I Go With the Flow

dog-708376_1280Roll with the punches! Go with the flow (hand wave). Yes, these are dreaded cliches–the bane of a writer’s existence. But these two cliches illustrate a point I hope to make.

It all started with a funeral. Or rather, a celebration of a life. The man who died is connected by marriage to one of my sons, but had been part of our life for years. One of his grandsons gave the eulogy, which was touching and beautiful. One phrase stuck in my mind and touched me deeply.

“He lived his life on purpose.”

family-11883_1280This man did many good things. He worked hard and excelled in his career. He raised an awesome family, all of whom grew up to do well. He had a fifty-two-year happy marriage. He spent time with his wife and family. According to his grandson’s eulogy, he never went anywhere alone, but always desired one or all of them with him. They vacationed as a family. When he ran errands, he took one or more of the grandchildren along. He enjoyed their company.

Beyond family, he served his church. He visited and ministered to prisoners. And many other things. He did these things on purpose. To serve and show his gratitude and love. Not to receive a blessing in return, but to be a blessing, whether he ever received any recognition at all for what he had done.

On purpose and with one purpose in mind: to serve his God and Savior, Jesus Christ.

Why did this strike such a chord with me?

I’ve always rolled with punches. Gone with the flow…which reminds me of my Aunt Jenny, who always had a smile, a chuckle, and a “Jenny-ism” to add to the conversation. She’d do a little dance, usually a few cha-cha or swing steps, wave her hand in the air and say, “I go with the flow. My flo’ lin-o-le-um.”

Aunt Jenny

Her antics never failed to elicit a smile, a chuckle, or an outright belly-laugh. Everyone loved Aunt Jenny, and she loved us. But looking back, I think she lived life on purpose. She served out of love. She’d received forgiveness and wanted to make sure everyone knew how they could receive the same gift. On purpose.

When you serve others, are you only fulfilling a requirement, expecting a return on your sacrifice? Or do you serve on purpose, with purpose, to be a blessing, no matter what comes of it? Maybe no one ever thanks you. Maybe you never receive any recognition. Do you go anyway–keep on serving those who are hurting and in need?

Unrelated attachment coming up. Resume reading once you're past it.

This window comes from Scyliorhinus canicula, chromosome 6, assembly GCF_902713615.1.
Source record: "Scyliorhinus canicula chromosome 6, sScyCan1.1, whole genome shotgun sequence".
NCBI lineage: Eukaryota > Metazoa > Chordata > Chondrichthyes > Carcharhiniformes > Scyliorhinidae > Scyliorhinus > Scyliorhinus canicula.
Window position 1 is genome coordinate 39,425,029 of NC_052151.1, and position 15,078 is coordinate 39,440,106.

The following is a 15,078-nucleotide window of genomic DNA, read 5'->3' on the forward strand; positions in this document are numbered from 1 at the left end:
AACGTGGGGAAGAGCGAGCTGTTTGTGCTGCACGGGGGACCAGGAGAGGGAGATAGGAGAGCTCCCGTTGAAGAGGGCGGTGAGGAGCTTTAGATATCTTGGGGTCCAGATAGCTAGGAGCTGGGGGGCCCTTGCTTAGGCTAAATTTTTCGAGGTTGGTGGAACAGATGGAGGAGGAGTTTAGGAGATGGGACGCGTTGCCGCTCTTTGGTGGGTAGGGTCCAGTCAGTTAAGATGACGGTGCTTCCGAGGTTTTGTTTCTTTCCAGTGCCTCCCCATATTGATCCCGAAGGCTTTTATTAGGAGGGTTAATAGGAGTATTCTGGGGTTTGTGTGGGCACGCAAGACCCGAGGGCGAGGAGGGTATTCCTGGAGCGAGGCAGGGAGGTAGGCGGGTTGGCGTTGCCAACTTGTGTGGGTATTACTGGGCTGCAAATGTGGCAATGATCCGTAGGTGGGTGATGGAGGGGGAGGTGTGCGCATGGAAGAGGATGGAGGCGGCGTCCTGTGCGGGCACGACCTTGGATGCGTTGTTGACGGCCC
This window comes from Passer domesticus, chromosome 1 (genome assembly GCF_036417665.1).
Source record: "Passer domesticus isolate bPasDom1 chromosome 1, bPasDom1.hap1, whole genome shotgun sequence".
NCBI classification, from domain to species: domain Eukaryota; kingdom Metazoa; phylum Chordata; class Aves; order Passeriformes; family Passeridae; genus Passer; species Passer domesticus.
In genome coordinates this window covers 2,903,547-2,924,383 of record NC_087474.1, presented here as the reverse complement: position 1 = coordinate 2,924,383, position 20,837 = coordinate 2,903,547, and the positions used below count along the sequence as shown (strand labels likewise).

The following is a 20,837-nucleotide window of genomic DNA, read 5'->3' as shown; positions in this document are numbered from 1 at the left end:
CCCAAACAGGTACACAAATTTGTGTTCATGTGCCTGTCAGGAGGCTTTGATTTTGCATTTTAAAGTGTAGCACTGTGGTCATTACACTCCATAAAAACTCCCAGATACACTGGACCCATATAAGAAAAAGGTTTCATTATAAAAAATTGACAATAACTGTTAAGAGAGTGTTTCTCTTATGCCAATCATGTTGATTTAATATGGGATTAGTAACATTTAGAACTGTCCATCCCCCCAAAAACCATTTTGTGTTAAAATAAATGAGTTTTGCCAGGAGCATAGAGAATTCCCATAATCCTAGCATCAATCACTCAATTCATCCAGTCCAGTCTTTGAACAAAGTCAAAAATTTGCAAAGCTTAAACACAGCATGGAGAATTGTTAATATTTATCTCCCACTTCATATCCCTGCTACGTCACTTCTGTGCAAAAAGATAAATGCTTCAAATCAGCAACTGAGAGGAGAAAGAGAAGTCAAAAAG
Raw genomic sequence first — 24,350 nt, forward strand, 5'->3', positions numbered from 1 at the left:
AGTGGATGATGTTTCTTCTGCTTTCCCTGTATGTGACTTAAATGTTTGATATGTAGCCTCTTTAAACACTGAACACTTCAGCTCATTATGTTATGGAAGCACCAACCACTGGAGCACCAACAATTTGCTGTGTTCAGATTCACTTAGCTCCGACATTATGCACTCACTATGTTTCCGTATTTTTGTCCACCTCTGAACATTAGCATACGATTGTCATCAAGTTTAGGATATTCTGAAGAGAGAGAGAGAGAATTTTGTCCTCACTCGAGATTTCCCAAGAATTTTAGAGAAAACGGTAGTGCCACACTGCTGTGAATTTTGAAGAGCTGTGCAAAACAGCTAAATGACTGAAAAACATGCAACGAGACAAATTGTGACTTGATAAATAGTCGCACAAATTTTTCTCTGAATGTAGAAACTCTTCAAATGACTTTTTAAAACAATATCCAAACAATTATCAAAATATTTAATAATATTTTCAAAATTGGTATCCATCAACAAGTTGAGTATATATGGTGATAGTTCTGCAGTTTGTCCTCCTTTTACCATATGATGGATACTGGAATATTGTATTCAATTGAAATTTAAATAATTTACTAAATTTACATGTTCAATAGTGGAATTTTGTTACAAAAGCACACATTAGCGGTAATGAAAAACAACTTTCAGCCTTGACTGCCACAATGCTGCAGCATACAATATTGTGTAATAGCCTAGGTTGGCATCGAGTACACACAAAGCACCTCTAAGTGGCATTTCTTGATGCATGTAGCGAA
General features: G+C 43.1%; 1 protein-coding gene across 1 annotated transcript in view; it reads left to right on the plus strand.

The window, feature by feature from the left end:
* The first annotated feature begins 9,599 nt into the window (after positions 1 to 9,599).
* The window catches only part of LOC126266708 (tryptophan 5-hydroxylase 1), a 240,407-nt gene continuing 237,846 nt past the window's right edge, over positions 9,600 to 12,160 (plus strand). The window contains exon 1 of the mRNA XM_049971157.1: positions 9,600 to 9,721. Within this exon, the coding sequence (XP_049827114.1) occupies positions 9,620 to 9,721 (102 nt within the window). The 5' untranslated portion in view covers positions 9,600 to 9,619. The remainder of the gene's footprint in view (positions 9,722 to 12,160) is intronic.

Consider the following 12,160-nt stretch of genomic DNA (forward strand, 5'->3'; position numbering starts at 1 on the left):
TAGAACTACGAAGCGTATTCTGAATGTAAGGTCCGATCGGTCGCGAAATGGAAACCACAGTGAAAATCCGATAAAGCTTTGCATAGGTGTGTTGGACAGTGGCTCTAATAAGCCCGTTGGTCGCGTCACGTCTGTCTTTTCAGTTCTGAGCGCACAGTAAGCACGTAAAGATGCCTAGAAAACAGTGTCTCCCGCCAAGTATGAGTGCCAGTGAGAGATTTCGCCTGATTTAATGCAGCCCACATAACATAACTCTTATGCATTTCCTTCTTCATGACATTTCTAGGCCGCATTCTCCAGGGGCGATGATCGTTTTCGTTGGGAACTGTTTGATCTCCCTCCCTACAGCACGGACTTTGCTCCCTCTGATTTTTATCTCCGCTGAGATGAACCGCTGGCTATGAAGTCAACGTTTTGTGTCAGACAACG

Are you simply surviving life, just getting by, living but not really alive? You may think there’s nothing you can do. But small acts of kindness can add up to a lifetime of good, if done on purpose. My mom writes letters to her friends and family. They’ve told me what a blessing it is to receive a letter from her. She’s always so upbeat and positive. Those letters are like little rays of sunshine. That’s purpose.

You may never travel to a foreign country to help dig hurting souls out of earthquake-torn buildings. Or help restore flooded homes. But do you allow someone with fewer items to pass in front of you at the grocery? Do you hold the door and allow others to enter a building before you? Do you smile and greet visitors when they enter your church? Make them feel at home? On purpose, with one purpose in mind–to be a blessing. To serve God, be His hands and feet in the world.

I think it’s okay to “go with the flow,” as long as you live life on purpose when it really counts. When you can fill a purpose or a need–do it. I hope the words of that eulogy stay with me for a good long time and prick my conscience when I desire to ride the waves instead of serve a purpose.

So here’s what I think: The best thing you can do right now is to finish what you started last year and not let those good intentions grow stale. Your heart’s been in the right place all along. You’ve got what it takes to finish it up, so go to it. Once the commitment is clear, you do what you can, not what you can’t. The heart regulates the hands. This isn’t so others can take it easy while you sweat it out. No, you’re shoulder to shoulder with them all the way, your surplus matching their deficit, their surplus matching your deficit. In the end you come out even. (2 Corinthians 8:10-20 The Message)

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  1. Pingback: The Importance of Being Earnest | Betty Thomason Owens

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